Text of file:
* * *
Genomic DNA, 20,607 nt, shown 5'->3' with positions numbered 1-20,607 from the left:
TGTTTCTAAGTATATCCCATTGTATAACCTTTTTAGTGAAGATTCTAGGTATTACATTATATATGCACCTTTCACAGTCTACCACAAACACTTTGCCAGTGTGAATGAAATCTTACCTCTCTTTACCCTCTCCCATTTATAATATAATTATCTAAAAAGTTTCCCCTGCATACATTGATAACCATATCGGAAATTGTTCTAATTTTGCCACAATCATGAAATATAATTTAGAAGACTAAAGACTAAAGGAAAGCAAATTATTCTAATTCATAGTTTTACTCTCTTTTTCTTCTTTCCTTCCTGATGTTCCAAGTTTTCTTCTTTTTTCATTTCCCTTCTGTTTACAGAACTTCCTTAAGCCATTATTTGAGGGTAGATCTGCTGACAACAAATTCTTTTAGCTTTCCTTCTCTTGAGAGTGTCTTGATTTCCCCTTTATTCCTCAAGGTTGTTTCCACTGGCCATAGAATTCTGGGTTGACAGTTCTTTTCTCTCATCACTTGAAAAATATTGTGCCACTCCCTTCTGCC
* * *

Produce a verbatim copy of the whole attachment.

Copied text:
Genomic DNA, 20,607 nt, shown 5'->3' with positions numbered 1-20,607 from the left:
TGTTTCTAAGTATATCCCATTGTATAACCTTTTTAGTGAAGATTCTAGGTATTACATTATATATGCACCTTTCACAGTCTACCACAAACACTTTGCCAGTGTGAATGAAATCTTACCTCTCTTTACCCTCTCCCATTTATAATATAATTATCTAAAAAGTTTCCCCTGCATACATTGATAACCATATCGGAAATTGTTCTAATTTTGCCACAATCATGAAATATAATTTAGAAGACTAAAGACTAAAGGAAAGCAAATTATTCTAATTCATAGTTTTACTCTCTTTTTCTTCTTTCCTTCCTGATGTTCCAAGTTTTCTTCTTTTTTCATTTCCCTTCTGTTTACAGAACTTCCTTAAGCCATTATTTGAGGGTAGATCTGCTGACAACAAATTCTTTTAGCTTTCCTTCTCTTGAGAGTGTCTTGATTTCCCCTTTATTCCTCAAGGTTGTTTCCACTGGCCATAGAATTCTGGGTTGACAGTTCTTTTCTCTCATCACTTGAAAAATATTGTGCCACTCCCTTCTGCC